Floribert Ndjabu and Germain Katanga are former Lendu leaders of the Force de resistance Patriotique (FRPI) who now lead a state-backed peace delegation in Ituri, tasked with demobilising an estimated 20,000 predominantly Lendu rebels. Katanga was convicted by the ICC in 2014 for war crimes, including murder.
VICE World News travelled with Ndjabu and Katanga’s peace delegation into Djugu territory, the site of a majority of the massacres and destruction since 2017, including the attack on Weka’s village.
The men planned to meet with rebels under the CODECO umbrella group. Ndjabu says based on their personal histories, his delegation of former participants in the previous conflict is well-placed to convince active rebels to lay down their arms.
“We can advise them, ’If you do not accept peace, you see where we come from? We're from prison, aren't we? So, don't make problems, just accept state intervention,’” he said.
According to Ndjabu, if combatants agree to give up their weapons and live at a government-run site, the government will in turn provide financial and material support to reintegrate – either into civilian life or into the national army. But this provision of the peacemaking effort sanctioned by the government has been widely condemned by the international community, including the United Nations.
“It doesn't help to put former armed groups into the national army. I think [the UN] has stated that the national army should have a process of recruitment which is competitive and which does not attract people who have committed serious violations of human rights in the past… It's not a way to build a credible national army,” Obiat, the head of the Bunia office of the UN peacekeeping mission in Congo called MONUSCO, told VICE World News .
High-ranking diplomatic sources, hesitant to go on record against a government initiative, echoed this concern: that opaque and under-funded plans for reintegration into the national army undermines the need for justice and reconciliation after years of traumatic attacks. In the capital, Kinshasa, there is also deep skepticism about enlisting men like Katanga with checkered pasts as peace envoys.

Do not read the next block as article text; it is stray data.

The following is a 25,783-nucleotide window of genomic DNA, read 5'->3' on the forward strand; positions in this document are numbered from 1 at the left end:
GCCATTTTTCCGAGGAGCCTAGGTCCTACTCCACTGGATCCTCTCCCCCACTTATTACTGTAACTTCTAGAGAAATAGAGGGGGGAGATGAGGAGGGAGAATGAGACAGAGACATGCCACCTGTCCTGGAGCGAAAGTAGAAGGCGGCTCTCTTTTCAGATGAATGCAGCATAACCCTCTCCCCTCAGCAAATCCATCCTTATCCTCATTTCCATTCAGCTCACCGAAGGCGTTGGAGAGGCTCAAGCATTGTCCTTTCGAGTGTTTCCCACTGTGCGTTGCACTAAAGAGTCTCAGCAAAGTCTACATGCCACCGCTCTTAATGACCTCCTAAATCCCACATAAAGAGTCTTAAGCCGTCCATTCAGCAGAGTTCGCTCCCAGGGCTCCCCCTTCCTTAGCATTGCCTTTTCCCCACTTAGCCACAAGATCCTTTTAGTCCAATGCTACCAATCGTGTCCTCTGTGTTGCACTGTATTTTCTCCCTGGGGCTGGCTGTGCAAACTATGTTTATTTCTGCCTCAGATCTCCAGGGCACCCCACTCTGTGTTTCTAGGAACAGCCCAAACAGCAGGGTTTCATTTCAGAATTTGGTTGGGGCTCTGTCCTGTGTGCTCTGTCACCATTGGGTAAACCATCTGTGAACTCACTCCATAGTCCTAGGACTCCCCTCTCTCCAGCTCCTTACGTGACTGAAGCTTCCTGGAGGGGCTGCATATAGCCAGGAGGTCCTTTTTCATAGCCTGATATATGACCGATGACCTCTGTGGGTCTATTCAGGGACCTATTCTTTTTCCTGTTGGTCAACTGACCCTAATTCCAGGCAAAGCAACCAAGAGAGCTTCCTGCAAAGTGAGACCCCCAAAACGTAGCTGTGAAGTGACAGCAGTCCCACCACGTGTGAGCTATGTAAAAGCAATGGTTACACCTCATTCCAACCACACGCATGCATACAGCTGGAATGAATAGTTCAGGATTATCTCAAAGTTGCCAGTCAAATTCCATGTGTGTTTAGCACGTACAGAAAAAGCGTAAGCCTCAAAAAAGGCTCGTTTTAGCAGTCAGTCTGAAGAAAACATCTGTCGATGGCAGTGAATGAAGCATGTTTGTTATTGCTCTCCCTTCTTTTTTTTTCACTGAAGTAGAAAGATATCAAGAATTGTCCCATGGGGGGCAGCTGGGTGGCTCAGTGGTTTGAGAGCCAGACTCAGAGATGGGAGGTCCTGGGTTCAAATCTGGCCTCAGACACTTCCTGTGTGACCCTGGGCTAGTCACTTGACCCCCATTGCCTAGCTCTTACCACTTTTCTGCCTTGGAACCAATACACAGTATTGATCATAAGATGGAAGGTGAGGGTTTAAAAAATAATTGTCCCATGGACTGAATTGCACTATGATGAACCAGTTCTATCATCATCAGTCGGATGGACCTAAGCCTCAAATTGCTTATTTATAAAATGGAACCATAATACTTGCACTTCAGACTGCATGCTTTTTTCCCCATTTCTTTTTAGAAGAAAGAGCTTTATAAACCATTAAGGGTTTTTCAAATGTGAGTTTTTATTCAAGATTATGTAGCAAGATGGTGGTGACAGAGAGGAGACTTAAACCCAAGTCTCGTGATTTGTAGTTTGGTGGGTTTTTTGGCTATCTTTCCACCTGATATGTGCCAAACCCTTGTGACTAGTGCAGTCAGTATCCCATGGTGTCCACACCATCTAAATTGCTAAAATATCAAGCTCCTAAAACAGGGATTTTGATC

Early stages of the government's attempts at a peace process are already unravelling, bolstering this skepticism. Funding lags delayed the first several phases of the peace mission and the central government has not released a plan detailing the specifics of reintegration into civilian or military life.
One CODECO rebel faction bought into the deal laid out by Ndjabu and his team in August. Things deteriorated soon after. In September, approximately 100 heavily-armed CODECO fighters marched into central Bunia, the provincial capital, in a show of force reportedly intended to send a message that if the fighters did not receive food and stipends, they would return to the bush.
Six weeks later, rebels from the same area led an offensive on the outskirts of the city. The attacks led at least 5,000 civilians from villages to flee into the city of Bunia in a single day and saw large-scale responses both from MONUSCO and the national army. The army says it killed 33 rebels in four days of intense clashes.
Still, Ndjabu insists it’s the government’s right to continue to try and make it work.
“If the state of Congo decides, in its sovereignty, that this is important for them, to take people into the army, that's the sovereignty of our country,” Ndjabu said, dismissing the criticism from the international community.
Rebel leaders deeper into the heart of CODECO territory, Djugu, are watching the first stages of the peace process closely.
“The future of the peace process is uncertain. It’s really dark,” a high ranking CODECO spokesperson, Basa Zukpa told VICE World News.
Zukpa wouldn’t disclose his exact location in Djugu but described the conditions for him and his soldiers as dire.
He claims his men are willing to comply but blames the peace delegation for failing to deliver on initial promises.
“All of this would be possible if the [delegation] respected our request. They said they will take care of our soldiers, providing them with food and so on… but nothing has been done,” he continued.
Brutal attacks on villages continue as the delegation carries out its work. The conflict could tip into full scale war – as it did in the 1999-2003 Ituri war – if the Hema community organises militias to defend against the attacks on their communities and against other minority ethnic groups aligned with the Hema. There are reports that young Hema men are organising self defence groups and mounting roadblocks in their territory and of a fledgling rebel group known as "Zaire," which has set up in Dala, a small village near a CODECO stronghold and gold-mining town called Mongbwalu.
And as the peace process stalls, civilians who rely on agriculture for their livelihood are barely getting by. 58-year old Xavier Francis Bahimuka Losidjo lived through the first war in Ituri from 1999-2003 and says this current conflict is far worse.
“In the previous conflict, the farmers were able to keep working their fields… farmers could go back and forth to the conflict zone ,” he told VICE World News.
Losidjo fled his village, Dego, during a CODECO attack in March. Since then he's been sleeping outside an IDP camp in Bunia, waiting for a tent to become available for his family.
His hopes that he would be able to return to his farm during the day have been dashed by the recent flare in violence.
“There's just no way to get back home now. It's been devastating.” ●